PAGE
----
Ask Andrew W.K.: Why It's Perfectly OK to be Shy

Ask Andrew W.K.: Why It's Perfectly OK to be Shy
Credit: Danny Pardoe

[Editor's note: Every week New York City's own Andrew W.K. takes your life questions, and sets you safely down the right path to a solution, a purpose or -- no surprise here -- a party. Need his help? Just ask:]

Dear Party God,

I'm shy. For example, I've never been able to ask out a girl on a date. I can't seem to find out why, but I push girls away. This isn't just a stupid teenager "forever alone" excuse; I really can't break this cycle of social anxiety. Please Andrew: help me break out of my shell and stop being shy!

- Awkward Teenage Blues

See also: Come Hear Andrew W.K. and Wu Tang Clan's Masta Killa Tell Outrageous Tour Stories

Dear Awkward Teenage Blues,

For some reason, shyness has gotten a really bad reputation. This is unfortunate. What is negatively defined as "shy" is actually just a different, and often more thoughtful personality. Someone who may be more quiet, or who prefers solitude over constant social stimulation isn't a lesser person. Society has put far too much pressure on those with so-called "social anxiety" and urged them to believe that something is wrong with their mind, and they should take medications and go to therapy so they can fit in and be comfortable and relaxed all the time. Well, guess what? Being alive is very intense, and for some people who are more sensitive, it's perfectly acceptable to not be comfortable all the time. The point of life isn't effortless comfort and a blurry sense of relaxation in all situations, social or otherwise. The anxiety of "social anxiety" comes from society telling us we shouldn't feel the intensity of life, and the stress we feel often comes from trying "fix" ourselves to fit in.

Even though human beings are social creatures, it's not necessary for all of us to constantly be surrounded by others, nor is it a sign of a well adjusted or successful person that constantly craves social interaction. In fact, I'm sure we can all think of people who are too outgoing, too social, too not-shy.

Picture the kind of person who goes around slapping everybody on the back a little too hard, pushing themselves into every conversation with a little too much enthusiasm, making the rounds at every gathering with interjections of forced laughter about not necessarily funny topics; the person who always has an opinion about everything and makes sure everyone is aware that they're in the room, that they're "well-adjusted," and that they're "very comfortable and confident." Some people could use a good strong dose of shyness. In fact, a lot of the people that seem to be the least shy are probably even more shy than you -- and they're forcing themselves to "break out of their shell" with a little too much force.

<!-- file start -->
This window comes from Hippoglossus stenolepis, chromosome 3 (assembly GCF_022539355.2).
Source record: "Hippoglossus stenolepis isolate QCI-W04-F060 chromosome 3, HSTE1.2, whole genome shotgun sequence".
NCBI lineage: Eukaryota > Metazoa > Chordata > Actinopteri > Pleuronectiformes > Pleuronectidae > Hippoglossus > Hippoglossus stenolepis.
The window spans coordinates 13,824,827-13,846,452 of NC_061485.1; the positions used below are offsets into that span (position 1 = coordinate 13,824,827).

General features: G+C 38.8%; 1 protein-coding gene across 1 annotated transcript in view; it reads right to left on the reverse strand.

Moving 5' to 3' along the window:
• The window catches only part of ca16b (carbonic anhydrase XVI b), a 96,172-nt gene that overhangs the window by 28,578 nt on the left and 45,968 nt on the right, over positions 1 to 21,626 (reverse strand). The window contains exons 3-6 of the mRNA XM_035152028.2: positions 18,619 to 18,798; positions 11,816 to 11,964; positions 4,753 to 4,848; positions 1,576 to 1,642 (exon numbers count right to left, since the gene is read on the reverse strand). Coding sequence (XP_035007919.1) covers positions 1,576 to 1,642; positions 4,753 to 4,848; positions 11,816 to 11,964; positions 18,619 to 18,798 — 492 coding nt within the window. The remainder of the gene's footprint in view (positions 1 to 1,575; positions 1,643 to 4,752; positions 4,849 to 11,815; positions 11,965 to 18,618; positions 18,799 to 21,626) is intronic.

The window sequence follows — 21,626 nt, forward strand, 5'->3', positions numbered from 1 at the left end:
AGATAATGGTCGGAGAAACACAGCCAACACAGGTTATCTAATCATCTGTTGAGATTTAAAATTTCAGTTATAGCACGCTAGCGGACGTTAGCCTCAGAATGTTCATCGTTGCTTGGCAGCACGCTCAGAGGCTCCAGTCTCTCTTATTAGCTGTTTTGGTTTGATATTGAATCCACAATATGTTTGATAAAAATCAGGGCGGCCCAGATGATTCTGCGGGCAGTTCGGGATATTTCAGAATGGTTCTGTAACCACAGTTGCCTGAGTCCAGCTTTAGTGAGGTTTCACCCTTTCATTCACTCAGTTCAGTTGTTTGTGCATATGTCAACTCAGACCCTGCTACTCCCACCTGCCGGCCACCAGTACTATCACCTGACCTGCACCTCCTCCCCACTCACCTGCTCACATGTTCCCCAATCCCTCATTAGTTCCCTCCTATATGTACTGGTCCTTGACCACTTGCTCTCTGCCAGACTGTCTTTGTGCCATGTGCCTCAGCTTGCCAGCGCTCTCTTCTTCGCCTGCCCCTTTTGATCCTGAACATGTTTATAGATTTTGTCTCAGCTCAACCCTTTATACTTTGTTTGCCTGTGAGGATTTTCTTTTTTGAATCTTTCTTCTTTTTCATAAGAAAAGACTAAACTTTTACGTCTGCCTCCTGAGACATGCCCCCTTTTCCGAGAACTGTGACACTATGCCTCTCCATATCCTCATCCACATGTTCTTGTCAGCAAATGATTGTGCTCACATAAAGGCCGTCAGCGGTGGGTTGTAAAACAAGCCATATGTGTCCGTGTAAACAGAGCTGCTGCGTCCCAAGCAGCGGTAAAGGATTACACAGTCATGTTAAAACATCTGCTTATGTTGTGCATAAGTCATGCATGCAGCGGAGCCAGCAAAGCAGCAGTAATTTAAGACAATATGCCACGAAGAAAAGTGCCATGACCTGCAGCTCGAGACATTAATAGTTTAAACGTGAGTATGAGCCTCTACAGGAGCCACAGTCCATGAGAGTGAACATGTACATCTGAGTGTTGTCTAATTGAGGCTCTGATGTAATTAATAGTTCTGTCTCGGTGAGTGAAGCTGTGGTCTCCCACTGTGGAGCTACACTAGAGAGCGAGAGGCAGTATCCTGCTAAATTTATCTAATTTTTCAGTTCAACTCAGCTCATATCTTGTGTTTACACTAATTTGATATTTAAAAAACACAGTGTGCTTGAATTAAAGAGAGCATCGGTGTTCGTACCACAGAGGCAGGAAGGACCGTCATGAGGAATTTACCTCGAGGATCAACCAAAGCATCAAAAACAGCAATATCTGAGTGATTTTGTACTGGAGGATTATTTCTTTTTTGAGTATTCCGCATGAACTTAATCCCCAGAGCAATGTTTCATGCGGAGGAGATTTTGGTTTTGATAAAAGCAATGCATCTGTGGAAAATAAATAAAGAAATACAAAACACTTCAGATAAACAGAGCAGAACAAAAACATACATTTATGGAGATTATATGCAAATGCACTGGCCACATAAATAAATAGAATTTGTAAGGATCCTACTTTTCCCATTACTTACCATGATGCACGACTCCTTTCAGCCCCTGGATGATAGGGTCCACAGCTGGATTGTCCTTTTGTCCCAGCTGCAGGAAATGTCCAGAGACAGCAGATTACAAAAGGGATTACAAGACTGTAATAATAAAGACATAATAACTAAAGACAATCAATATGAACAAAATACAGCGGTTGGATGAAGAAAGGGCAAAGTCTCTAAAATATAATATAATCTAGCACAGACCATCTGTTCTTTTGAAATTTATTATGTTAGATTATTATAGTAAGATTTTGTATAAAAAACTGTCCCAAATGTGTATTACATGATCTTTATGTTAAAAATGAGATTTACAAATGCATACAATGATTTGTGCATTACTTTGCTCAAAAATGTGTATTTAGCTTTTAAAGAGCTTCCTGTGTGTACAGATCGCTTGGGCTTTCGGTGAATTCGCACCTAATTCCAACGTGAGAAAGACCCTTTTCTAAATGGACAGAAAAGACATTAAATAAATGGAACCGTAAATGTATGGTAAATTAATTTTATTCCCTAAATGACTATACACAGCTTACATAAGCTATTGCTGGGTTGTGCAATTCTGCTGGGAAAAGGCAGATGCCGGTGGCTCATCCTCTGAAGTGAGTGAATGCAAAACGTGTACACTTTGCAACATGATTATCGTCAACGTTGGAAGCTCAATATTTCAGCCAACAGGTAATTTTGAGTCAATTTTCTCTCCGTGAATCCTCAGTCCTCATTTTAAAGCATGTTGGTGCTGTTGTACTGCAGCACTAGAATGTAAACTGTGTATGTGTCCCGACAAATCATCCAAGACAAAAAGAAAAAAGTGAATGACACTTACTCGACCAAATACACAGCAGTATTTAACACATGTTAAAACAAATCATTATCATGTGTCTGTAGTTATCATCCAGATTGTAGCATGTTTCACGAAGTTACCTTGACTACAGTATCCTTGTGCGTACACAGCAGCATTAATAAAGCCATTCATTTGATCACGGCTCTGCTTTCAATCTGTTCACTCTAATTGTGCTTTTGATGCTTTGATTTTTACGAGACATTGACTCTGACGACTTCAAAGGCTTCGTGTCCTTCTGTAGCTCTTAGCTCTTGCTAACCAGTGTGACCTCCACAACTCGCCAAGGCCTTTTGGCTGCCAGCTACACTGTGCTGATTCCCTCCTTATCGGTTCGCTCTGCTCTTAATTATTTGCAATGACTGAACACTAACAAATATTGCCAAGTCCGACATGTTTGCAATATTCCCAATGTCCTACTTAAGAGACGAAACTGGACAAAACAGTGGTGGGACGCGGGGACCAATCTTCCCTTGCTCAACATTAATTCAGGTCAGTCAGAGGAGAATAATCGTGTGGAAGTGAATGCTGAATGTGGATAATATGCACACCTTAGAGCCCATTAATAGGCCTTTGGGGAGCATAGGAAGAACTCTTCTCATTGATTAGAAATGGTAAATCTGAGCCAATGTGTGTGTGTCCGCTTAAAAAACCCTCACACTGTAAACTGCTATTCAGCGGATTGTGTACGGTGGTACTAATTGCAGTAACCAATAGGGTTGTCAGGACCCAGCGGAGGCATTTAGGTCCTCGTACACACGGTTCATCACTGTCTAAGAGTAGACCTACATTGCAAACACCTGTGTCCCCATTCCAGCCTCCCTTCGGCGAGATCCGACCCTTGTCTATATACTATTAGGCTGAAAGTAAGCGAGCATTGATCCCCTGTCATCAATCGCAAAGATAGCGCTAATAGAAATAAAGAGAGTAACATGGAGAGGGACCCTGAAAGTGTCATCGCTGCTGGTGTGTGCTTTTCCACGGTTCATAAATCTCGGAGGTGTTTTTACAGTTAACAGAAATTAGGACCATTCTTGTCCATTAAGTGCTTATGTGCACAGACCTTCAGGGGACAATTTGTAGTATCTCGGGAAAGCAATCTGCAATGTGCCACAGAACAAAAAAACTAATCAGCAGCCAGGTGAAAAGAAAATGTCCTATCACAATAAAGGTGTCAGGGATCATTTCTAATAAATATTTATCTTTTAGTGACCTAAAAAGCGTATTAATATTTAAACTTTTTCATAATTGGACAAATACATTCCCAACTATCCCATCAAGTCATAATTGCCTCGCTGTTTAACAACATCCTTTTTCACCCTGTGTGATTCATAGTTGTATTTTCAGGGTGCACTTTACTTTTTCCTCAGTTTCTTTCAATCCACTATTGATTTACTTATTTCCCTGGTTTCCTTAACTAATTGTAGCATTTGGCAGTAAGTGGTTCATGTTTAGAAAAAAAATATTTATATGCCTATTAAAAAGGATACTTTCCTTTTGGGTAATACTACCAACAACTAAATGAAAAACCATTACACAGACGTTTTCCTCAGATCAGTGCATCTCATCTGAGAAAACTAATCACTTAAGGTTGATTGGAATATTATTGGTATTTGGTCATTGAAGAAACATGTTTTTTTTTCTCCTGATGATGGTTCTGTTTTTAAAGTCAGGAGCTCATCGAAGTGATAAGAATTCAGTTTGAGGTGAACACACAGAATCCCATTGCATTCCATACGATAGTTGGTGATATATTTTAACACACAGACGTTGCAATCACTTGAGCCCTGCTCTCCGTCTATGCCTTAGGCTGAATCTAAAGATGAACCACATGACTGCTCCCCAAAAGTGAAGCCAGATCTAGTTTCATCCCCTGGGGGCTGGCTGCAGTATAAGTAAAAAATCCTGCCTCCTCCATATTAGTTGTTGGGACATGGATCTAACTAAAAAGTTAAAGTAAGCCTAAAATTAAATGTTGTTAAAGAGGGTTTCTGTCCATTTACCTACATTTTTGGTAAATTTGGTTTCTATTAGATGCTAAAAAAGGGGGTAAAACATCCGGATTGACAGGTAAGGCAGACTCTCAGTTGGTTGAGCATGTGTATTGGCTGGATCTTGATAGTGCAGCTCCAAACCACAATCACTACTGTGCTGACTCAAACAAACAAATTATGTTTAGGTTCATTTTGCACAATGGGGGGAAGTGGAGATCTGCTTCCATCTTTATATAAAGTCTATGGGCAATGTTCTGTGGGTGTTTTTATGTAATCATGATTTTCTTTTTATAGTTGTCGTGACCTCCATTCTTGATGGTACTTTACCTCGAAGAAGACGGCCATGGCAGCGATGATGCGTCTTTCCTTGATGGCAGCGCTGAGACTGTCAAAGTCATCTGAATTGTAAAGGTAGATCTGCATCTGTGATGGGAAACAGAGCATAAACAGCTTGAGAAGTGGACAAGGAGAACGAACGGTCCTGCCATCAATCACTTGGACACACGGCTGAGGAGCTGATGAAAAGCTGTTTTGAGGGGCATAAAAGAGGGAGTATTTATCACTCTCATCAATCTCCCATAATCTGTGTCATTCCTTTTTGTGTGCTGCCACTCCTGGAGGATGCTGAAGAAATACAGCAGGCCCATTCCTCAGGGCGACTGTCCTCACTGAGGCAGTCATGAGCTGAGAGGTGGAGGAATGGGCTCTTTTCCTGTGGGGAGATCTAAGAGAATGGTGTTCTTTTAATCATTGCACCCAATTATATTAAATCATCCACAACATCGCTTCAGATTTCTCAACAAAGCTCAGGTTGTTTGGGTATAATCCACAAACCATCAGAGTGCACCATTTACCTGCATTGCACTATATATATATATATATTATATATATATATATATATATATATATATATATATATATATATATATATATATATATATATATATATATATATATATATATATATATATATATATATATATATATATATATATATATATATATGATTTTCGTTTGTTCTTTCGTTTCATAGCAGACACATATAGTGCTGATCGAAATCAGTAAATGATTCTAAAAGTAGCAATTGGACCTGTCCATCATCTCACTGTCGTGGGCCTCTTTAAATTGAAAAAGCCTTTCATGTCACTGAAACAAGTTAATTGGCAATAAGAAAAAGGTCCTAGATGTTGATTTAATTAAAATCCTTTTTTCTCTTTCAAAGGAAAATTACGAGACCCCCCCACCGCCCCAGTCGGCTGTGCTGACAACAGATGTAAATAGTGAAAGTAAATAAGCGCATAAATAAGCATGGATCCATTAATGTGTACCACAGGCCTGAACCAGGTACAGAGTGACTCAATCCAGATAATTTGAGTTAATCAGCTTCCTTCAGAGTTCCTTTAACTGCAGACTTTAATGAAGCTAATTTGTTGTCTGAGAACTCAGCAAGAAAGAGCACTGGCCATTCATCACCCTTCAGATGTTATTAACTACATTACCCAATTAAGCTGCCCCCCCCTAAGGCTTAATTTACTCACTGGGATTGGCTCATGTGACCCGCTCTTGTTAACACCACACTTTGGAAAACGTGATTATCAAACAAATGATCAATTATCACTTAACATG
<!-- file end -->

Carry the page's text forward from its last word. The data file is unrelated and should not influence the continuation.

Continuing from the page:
If a turtle breaks out of its shell, it will die quite quickly. Sometimes we have a shell for a reason -- and not just to protect us from the outside world or our fears, but to actually incubate us and allow us to grow and strengthen. Be patient with yourself. If a chicken breaks out of its shell too early, it will not have developed enough and will die. If a baby breaks out of its mother's womb too soon, it can be too fragile to survive the harsh outside world.

If we break our arm and don't wear the cast long enough, the bone will not heal and can break again. Our culture has put forward the idea -- especially for men -- that to be successful and likable, you must be an aggressively out-going social butterfly. This is absolutely not the case. There are different flavors of personality, and some people do best keeping to themselves and choosing to spend their time with their own thoughts.

Being able to keep yourself company is a great skill that many more "out-going" people never learn. There are people who experience extreme anxiety if they have to be alone for any period of time. They need constant interaction, and oftentimes the interaction is specifically there to distract them from interacting with the contents of their own mind -- the person they least want to spend time with is themselves. This is not a helpful trait. So don't be too hard on yourself for being shy. Besides, asking out a girl is usually pretty intense for everyone anyway -- even the guy who seems the most brave. And always remember that some of the best girls like shy guys specifically. And I should know -- I'm shy too.

Your friend, Andrew W.K.

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